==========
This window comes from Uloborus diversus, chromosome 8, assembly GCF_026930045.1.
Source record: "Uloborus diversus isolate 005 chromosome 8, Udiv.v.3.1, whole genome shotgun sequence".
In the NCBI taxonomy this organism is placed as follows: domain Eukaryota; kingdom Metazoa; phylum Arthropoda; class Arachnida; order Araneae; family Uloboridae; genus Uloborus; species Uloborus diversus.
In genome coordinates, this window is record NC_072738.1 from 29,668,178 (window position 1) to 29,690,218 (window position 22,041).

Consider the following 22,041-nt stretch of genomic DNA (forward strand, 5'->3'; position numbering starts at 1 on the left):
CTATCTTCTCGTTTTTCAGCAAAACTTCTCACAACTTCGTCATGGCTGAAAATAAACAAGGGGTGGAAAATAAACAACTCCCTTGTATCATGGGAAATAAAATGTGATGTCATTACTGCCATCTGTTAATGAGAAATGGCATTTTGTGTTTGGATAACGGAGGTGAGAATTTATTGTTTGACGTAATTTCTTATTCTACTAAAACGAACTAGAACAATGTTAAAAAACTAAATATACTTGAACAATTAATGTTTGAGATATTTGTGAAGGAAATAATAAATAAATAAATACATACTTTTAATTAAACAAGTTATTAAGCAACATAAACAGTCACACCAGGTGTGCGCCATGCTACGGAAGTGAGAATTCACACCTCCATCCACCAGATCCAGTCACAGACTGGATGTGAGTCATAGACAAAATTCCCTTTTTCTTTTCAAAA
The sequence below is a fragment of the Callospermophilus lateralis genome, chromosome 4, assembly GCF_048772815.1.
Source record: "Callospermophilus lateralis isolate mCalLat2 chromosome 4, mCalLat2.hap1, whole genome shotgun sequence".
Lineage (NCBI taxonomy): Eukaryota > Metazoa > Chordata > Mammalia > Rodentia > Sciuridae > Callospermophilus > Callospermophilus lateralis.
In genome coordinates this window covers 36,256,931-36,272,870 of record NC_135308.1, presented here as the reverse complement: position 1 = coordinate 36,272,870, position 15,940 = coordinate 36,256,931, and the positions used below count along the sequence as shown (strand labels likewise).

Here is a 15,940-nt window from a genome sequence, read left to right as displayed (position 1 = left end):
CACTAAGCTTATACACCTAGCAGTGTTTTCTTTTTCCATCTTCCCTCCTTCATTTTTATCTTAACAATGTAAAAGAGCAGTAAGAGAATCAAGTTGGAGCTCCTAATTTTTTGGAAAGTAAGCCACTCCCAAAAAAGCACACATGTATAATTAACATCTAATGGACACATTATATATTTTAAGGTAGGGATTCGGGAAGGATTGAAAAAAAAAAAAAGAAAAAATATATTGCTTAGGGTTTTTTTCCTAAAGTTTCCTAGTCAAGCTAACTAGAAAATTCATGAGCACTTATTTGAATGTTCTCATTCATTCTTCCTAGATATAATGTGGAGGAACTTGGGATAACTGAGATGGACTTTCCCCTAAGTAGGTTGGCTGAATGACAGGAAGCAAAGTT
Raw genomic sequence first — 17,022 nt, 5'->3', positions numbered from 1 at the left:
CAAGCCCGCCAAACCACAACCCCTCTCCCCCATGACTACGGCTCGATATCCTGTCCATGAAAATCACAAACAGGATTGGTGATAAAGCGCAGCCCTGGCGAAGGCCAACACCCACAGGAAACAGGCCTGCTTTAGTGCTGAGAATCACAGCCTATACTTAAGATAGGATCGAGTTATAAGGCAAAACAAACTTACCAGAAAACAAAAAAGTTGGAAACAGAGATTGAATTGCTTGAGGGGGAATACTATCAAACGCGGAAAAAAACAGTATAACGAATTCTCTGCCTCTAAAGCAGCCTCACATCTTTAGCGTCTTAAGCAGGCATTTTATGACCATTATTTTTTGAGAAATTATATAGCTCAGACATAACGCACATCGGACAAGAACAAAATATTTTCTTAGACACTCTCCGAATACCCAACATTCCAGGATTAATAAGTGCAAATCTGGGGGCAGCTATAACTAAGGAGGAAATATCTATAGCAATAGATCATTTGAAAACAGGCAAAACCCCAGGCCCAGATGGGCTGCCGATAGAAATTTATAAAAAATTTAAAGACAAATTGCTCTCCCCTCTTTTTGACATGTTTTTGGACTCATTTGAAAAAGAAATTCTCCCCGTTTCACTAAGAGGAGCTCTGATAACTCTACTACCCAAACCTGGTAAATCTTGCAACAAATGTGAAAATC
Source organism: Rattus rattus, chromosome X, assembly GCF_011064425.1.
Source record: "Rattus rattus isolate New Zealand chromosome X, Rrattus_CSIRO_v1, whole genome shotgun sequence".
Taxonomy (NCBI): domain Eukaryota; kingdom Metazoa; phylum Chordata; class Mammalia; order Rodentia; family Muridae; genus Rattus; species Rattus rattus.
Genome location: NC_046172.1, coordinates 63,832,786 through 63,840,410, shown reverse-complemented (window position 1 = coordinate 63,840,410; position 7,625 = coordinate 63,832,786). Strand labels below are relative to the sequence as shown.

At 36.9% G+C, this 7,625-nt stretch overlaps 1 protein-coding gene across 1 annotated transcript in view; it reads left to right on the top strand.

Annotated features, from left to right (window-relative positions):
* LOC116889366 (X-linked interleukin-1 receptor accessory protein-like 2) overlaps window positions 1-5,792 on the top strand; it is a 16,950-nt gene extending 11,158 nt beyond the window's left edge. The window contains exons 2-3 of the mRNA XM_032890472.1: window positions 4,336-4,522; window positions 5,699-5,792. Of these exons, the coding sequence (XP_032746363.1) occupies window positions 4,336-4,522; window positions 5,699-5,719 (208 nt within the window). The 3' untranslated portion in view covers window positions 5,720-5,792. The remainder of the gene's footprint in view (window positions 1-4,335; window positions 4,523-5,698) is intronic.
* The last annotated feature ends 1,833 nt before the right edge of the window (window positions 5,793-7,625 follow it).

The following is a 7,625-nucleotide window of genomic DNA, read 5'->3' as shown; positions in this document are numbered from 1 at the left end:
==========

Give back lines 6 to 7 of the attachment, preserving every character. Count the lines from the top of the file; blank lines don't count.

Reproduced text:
CTATCTTCTCGTTTTTCAGCAAAACTTCTCACAACTTCGTCATGGCTGAAAATAAACAAGGGGTGGAAAATAAACAACTCCCTTGTATCATGGGAAATAAAATGTGATGTCATTACTGCCATCTGTTAATGAGAAATGGCATTTTGTGTTTGGATAACGGAGGTGAGAATTTATTGTTTGACGTAATTTCTTATTCTACTAAAACGAACTAGAACAATGTTAAAAAACTAAATATACTTGAACAATTAATGTTTGAGATATTTGTGAAGGAAATAATAAATAAATAAATACATACTTTTAATTAAACAAGTTATTAAGCAACATAAACAGTCACACCAGGTGTGCGCCATGCTACGGAAGTGAGAATTCACACCTCCATCCACCAGATCCAGTCACAGACTGGATGTGAGTCATAGACAAAATTCCCTTTTTCTTTTCAAAA
The sequence below is a fragment of the Callospermophilus lateralis genome, chromosome 4, assembly GCF_048772815.1.